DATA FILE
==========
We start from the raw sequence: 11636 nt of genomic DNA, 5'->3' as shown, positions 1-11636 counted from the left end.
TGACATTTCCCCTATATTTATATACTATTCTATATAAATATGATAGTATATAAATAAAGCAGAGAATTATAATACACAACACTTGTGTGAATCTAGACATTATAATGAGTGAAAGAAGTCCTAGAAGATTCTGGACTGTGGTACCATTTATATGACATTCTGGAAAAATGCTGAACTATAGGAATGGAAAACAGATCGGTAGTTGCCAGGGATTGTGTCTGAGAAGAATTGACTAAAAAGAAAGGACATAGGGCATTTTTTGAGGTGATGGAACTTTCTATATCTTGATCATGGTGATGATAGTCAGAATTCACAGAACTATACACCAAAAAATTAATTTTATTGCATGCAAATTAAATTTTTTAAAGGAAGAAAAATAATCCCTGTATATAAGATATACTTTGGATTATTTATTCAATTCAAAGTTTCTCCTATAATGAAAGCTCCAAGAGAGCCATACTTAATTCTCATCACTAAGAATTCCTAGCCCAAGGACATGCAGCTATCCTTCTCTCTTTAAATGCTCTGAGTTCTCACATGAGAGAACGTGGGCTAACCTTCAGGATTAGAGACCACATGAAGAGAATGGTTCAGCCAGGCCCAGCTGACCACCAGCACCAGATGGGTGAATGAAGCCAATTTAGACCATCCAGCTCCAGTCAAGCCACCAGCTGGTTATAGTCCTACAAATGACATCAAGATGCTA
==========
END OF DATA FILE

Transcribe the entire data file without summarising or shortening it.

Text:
We start from the raw sequence: 11636 nt of genomic DNA, 5'->3' as shown, positions 1-11636 counted from the left end.
TGACATTTCCCCTATATTTATATACTATTCTATATAAATATGATAGTATATAAATAAAGCAGAGAATTATAATACACAACACTTGTGTGAATCTAGACATTATAATGAGTGAAAGAAGTCCTAGAAGATTCTGGACTGTGGTACCATTTATATGACATTCTGGAAAAATGCTGAACTATAGGAATGGAAAACAGATCGGTAGTTGCCAGGGATTGTGTCTGAGAAGAATTGACTAAAAAGAAAGGACATAGGGCATTTTTTGAGGTGATGGAACTTTCTATATCTTGATCATGGTGATGATAGTCAGAATTCACAGAACTATACACCAAAAAATTAATTTTATTGCATGCAAATTAAATTTTTTAAAGGAAGAAAAATAATCCCTGTATATAAGATATACTTTGGATTATTTATTCAATTCAAAGTTTCTCCTATAATGAAAGCTCCAAGAGAGCCATACTTAATTCTCATCACTAAGAATTCCTAGCCCAAGGACATGCAGCTATCCTTCTCTCTTTAAATGCTCTGAGTTCTCACATGAGAGAACGTGGGCTAACCTTCAGGATTAGAGACCACATGAAGAGAATGGTTCAGCCAGGCCCAGCTGACCACCAGCACCAGATGGGTGAATGAAGCCAATTTAGACCATCCAGCTCCAGTCAAGCCACCAGCTGGTTATAGTCCTACAAATGACATCAAGATGCTA